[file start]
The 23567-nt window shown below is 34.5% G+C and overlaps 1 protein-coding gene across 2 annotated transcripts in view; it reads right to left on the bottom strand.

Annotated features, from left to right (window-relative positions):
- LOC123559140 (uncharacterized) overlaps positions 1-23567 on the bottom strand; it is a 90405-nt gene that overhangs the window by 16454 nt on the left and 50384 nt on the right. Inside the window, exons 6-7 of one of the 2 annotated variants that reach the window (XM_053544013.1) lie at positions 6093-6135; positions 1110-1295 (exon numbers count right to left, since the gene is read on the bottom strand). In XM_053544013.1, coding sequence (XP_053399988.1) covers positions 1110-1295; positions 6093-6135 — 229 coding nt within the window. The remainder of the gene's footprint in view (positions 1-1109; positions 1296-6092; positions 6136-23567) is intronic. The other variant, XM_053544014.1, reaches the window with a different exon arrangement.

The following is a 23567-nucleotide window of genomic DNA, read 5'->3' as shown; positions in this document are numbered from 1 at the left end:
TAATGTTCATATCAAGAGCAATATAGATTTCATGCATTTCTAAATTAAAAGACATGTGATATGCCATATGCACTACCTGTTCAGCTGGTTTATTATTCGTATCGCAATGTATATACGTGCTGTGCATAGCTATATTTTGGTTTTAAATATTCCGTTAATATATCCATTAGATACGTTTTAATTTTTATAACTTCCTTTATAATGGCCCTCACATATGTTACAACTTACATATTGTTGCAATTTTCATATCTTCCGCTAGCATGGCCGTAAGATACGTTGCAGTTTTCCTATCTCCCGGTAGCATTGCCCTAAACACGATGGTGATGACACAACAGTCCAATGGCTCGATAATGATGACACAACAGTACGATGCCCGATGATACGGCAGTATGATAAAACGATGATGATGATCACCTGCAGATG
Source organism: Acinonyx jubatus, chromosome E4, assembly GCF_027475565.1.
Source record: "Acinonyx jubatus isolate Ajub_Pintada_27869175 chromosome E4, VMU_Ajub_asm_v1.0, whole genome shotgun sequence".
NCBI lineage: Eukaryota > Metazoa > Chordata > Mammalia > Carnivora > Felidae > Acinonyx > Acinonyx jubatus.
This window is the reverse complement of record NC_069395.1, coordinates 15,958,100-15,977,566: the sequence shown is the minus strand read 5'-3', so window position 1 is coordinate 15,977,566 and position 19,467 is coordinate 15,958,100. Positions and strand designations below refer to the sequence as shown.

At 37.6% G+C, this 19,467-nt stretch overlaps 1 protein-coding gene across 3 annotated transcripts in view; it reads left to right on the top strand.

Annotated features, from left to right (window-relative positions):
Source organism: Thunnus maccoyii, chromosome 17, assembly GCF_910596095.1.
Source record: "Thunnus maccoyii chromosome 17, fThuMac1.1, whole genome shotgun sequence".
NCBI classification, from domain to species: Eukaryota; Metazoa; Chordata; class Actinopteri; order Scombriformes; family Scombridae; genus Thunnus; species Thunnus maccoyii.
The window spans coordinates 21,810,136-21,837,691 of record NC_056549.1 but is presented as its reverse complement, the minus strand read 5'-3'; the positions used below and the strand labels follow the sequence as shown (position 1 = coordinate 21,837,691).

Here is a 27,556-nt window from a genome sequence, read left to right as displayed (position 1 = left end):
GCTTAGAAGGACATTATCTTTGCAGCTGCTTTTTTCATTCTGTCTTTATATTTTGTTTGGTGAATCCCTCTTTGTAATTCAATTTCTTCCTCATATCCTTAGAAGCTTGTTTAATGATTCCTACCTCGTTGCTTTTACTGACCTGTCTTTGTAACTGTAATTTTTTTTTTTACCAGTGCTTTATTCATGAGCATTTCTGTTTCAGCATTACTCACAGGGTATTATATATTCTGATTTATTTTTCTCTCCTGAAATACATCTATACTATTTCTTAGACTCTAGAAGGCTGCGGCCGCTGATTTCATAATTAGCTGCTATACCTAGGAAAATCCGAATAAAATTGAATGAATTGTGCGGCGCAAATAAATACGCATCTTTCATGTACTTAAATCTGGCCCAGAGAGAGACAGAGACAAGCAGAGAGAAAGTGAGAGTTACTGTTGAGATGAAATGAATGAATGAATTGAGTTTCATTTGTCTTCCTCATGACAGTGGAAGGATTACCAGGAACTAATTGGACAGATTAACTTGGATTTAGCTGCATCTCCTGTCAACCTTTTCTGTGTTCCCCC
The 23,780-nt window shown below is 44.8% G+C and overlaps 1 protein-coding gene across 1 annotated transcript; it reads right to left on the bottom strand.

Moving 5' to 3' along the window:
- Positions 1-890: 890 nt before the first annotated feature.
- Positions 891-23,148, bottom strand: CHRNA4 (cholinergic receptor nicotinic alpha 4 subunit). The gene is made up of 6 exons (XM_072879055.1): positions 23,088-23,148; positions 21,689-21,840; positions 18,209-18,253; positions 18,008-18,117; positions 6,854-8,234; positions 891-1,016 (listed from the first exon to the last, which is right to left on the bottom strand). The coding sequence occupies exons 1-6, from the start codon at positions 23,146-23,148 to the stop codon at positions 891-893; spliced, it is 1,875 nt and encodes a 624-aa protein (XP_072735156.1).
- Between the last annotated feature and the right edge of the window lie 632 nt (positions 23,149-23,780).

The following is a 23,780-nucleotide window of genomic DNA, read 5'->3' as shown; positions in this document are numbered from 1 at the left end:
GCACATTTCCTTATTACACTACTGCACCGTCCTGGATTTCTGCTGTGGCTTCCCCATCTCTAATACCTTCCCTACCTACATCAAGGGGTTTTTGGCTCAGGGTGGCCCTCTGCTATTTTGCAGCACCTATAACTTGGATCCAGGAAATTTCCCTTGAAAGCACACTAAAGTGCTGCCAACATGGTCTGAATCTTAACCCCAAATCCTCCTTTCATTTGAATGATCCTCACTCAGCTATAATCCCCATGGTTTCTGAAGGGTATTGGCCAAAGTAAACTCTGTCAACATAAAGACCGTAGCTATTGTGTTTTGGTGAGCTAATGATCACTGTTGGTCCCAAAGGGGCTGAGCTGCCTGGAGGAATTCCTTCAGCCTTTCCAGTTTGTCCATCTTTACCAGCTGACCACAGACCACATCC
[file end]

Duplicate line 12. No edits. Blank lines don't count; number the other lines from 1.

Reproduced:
Source organism: Thunnus maccoyii, chromosome 17, assembly GCF_910596095.1.